Airlines could refuse emotional support animals under proposed rule

Under a proposed federal rule, airlines would no longer be required to accept emotional support animals and would exclude animals other than dogs as service animals.

The U.S. Department of Transportation is seeking public comment for the proposed policy. The public will have 60 days to submit its comments at

The department, in a conference call with reporters on Wednesday, said it was not prohibiting airlines from allowing passengers to fly with emotional support animals. However, it would no longer require them to do so if the proposed rule becomes final.

The department's proposal would also allow airlines to limit service animals to two per passenger and require that they check in an hour earlier than other passengers.

The changes would be a departure from the previous DOT guidance issued in August. which said that airlines could not restrict passengers from traveling with emotional support animals, nor could they ban a specific breed or species of support animal.

Under a proposed Department of Transportation rule, airlines would no longer be required to accept emotional support animals.
Under a proposed Department of Transportation rule, airlines would no longer be required to accept emotional support animals.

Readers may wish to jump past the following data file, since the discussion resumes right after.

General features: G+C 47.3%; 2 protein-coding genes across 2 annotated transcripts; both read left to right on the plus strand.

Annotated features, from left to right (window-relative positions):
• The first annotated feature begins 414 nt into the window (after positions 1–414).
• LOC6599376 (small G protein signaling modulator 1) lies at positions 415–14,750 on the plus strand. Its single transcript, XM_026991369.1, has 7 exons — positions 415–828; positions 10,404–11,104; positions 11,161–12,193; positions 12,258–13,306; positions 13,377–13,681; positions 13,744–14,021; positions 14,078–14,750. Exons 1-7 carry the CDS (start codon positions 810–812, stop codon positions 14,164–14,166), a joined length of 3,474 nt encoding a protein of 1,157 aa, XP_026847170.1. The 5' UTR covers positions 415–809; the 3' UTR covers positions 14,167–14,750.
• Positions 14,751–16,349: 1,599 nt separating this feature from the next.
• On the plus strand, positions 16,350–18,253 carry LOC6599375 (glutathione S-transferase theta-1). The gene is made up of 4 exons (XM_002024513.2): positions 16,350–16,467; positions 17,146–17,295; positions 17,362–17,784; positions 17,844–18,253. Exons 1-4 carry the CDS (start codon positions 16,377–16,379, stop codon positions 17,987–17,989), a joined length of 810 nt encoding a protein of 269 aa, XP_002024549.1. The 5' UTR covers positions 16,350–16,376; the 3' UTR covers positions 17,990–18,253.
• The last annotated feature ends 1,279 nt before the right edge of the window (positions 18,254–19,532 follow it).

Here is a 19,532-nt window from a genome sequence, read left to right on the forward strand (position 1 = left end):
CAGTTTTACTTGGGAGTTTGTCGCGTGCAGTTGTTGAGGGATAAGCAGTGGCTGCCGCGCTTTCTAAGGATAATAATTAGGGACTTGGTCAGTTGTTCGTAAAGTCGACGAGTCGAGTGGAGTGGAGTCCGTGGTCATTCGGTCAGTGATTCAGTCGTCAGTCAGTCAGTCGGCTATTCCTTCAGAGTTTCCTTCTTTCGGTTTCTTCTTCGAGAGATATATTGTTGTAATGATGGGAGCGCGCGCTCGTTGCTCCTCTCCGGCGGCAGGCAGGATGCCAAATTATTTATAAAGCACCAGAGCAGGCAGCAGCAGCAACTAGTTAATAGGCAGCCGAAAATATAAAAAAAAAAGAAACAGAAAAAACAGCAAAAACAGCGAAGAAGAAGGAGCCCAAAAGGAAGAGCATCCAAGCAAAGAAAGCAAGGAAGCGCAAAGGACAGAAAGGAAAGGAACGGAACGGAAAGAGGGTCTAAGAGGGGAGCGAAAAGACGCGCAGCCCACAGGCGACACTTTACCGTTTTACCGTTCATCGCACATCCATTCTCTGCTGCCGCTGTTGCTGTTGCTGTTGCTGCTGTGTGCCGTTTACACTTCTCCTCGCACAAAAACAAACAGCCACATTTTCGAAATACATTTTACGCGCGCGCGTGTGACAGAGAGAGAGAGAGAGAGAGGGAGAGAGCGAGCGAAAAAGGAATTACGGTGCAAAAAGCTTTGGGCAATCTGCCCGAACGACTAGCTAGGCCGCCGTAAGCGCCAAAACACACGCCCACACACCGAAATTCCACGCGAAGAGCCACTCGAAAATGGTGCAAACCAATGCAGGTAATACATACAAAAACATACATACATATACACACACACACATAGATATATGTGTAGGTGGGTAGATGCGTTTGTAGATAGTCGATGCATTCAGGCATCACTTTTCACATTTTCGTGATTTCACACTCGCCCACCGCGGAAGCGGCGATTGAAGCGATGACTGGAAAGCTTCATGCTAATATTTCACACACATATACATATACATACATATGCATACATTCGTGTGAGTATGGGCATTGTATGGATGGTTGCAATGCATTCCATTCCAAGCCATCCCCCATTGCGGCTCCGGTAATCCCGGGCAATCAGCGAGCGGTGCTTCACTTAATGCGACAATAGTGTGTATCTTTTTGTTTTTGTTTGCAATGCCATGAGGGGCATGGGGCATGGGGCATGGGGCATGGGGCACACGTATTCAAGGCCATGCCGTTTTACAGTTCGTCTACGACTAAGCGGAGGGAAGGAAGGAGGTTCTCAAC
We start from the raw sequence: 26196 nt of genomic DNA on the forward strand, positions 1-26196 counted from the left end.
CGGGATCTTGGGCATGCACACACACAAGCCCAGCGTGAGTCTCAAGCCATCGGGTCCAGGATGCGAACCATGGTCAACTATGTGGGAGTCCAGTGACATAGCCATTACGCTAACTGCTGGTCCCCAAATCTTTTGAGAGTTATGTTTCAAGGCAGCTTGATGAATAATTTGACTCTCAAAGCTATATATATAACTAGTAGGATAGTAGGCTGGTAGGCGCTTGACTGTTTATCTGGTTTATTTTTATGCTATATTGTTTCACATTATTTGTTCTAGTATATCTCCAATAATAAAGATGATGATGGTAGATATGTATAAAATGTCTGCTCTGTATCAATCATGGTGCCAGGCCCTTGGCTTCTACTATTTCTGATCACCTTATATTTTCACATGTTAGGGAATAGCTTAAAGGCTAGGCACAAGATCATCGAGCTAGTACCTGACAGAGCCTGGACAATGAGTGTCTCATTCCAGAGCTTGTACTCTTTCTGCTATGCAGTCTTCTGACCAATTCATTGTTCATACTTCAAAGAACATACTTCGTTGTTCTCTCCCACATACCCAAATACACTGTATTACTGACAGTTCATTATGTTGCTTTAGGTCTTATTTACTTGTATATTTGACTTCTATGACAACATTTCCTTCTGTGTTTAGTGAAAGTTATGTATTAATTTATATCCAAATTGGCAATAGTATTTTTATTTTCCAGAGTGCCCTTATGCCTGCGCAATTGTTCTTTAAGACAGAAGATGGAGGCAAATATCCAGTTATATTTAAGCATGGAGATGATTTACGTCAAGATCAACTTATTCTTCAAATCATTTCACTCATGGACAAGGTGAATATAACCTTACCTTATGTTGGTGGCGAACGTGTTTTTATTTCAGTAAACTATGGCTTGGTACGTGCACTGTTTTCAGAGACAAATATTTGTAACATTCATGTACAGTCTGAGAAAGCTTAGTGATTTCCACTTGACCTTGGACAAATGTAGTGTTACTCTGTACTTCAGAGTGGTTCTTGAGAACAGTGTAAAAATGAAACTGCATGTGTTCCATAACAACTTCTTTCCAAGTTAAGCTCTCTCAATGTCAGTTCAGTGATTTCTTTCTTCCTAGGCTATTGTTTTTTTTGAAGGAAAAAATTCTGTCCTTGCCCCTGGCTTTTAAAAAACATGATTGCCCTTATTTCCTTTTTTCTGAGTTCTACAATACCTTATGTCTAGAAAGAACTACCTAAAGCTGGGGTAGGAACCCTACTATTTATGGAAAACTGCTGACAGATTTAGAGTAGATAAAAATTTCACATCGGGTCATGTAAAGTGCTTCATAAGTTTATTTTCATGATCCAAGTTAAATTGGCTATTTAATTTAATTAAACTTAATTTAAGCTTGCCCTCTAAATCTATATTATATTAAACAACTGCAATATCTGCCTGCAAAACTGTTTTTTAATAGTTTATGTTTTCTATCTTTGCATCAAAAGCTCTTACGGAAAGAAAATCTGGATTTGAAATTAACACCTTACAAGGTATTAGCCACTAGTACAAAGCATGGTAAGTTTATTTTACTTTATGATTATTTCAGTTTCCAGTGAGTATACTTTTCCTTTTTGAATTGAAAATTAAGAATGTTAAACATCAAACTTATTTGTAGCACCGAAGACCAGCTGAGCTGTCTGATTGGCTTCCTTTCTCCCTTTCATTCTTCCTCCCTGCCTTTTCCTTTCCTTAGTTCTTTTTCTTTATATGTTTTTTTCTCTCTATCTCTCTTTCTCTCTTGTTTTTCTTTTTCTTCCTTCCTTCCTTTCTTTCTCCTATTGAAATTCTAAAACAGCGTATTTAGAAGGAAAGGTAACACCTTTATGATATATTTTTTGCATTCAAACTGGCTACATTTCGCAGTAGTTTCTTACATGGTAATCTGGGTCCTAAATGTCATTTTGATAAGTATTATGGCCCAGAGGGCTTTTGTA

Complaints from flight attendants and other passengers about the behavior of such animals on board prompted the department to review the policy.

Airlines have also questioned whether some passengers may be trying to pass off their pets as support animals – be they cats, rabbits or birds, among others – in order to avoid paying the associated fees.

"Airlines want all passengers and crew to have a safe and comfortable flying experience, and we are confident the proposed rule will go a long way in ensuring a safer and healthier experience for everyone," said Nick Calio, president and CEO of Airlines for America, an industry advocacy group.

However, the National Disability Rights Action Network said the proposed rule would make it harder for people with disabilities to travel. It said the department was "putting convenience for the airline industry ahead of the rights" of such travelers.

“We acknowledge that some people have misrepresented themselves and their pets as people with disabilities with service or emotional support animals. But it is rare," Curt Decker, the group's president, said in a statement. "These proposals are a vast overreaction to an uncommon problem."

The Department of Transportation regulates the transportation of service animals under the Air Carrier Access Act and solicited comments from the public in 2018 after disability advocates and airline industry groups raised concerns about regulations around the handling of service and support animals. That solicitation resulted in nearly 4,500 comments.

Airlines have been tightening their policies in the wake of an increasing number of incidents involving animals in the and an overall increase in the number of pets brought on board. Passengers have tried to bring on a range of emotional support animals, including a peacock and a squirrel.

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This article originally appeared on USA TODAY: Emotional support animals: New DOT rule would let airlines refuse them